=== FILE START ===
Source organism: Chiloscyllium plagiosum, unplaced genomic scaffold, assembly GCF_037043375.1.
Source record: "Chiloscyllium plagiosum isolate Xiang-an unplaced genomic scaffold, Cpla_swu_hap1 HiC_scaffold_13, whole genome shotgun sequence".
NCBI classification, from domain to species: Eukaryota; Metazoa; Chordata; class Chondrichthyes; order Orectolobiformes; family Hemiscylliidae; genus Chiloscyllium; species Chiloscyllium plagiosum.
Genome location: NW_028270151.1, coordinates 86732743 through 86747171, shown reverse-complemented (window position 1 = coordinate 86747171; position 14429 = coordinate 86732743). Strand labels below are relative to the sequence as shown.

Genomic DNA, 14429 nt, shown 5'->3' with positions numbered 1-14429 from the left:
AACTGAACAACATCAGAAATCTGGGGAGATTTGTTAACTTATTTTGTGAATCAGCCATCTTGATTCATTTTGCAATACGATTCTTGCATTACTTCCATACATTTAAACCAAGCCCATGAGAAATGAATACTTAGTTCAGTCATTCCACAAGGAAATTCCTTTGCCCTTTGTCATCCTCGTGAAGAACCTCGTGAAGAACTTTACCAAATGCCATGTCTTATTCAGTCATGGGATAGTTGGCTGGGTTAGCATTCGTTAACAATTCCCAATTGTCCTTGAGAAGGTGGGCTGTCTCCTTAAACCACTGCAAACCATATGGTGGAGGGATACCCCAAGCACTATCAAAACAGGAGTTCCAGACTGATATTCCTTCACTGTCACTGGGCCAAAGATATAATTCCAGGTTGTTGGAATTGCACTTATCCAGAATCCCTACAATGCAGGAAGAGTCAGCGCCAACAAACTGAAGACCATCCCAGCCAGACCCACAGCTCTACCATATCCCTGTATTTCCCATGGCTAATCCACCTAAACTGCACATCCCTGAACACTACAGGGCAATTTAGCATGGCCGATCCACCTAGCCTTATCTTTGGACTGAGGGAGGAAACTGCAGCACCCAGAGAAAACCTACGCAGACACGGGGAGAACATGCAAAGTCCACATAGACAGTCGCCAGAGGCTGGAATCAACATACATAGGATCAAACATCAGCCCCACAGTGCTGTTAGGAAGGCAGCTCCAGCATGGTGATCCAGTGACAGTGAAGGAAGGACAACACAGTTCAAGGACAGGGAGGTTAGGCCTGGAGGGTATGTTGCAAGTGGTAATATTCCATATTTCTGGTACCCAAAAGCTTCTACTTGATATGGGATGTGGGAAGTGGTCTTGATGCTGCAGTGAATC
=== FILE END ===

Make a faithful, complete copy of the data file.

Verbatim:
Source organism: Chiloscyllium plagiosum, unplaced genomic scaffold, assembly GCF_037043375.1.
Source record: "Chiloscyllium plagiosum isolate Xiang-an unplaced genomic scaffold, Cpla_swu_hap1 HiC_scaffold_13, whole genome shotgun sequence".
NCBI classification, from domain to species: Eukaryota; Metazoa; Chordata; class Chondrichthyes; order Orectolobiformes; family Hemiscylliidae; genus Chiloscyllium; species Chiloscyllium plagiosum.
Genome location: NW_028270151.1, coordinates 86732743 through 86747171, shown reverse-complemented (window position 1 = coordinate 86747171; position 14429 = coordinate 86732743). Strand labels below are relative to the sequence as shown.

Genomic DNA, 14429 nt, shown 5'->3' with positions numbered 1-14429 from the left:
AACTGAACAACATCAGAAATCTGGGGAGATTTGTTAACTTATTTTGTGAATCAGCCATCTTGATTCATTTTGCAATACGATTCTTGCATTACTTCCATACATTTAAACCAAGCCCATGAGAAATGAATACTTAGTTCAGTCATTCCACAAGGAAATTCCTTTGCCCTTTGTCATCCTCGTGAAGAACCTCGTGAAGAACTTTACCAAATGCCATGTCTTATTCAGTCATGGGATAGTTGGCTGGGTTAGCATTCGTTAACAATTCCCAATTGTCCTTGAGAAGGTGGGCTGTCTCCTTAAACCACTGCAAACCATATGGTGGAGGGATACCCCAAGCACTATCAAAACAGGAGTTCCAGACTGATATTCCTTCACTGTCACTGGGCCAAAGATATAATTCCAGGTTGTTGGAATTGCACTTATCCAGAATCCCTACAATGCAGGAAGAGTCAGCGCCAACAAACTGAAGACCATCCCAGCCAGACCCACAGCTCTACCATATCCCTGTATTTCCCATGGCTAATCCACCTAAACTGCACATCCCTGAACACTACAGGGCAATTTAGCATGGCCGATCCACCTAGCCTTATCTTTGGACTGAGGGAGGAAACTGCAGCACCCAGAGAAAACCTACGCAGACACGGGGAGAACATGCAAAGTCCACATAGACAGTCGCCAGAGGCTGGAATCAACATACATAGGATCAAACATCAGCCCCACAGTGCTGTTAGGAAGGCAGCTCCAGCATGGTGATCCAGTGACAGTGAAGGAAGGACAACACAGTTCAAGGACAGGGAGGTTAGGCCTGGAGGGTATGTTGCAAGTGGTAATATTCCATATTTCTGGTACCCAAAAGCTTCTACTTGATATGGGATGTGGGAAGTGGTCTTGATGCTGCAGTGAATC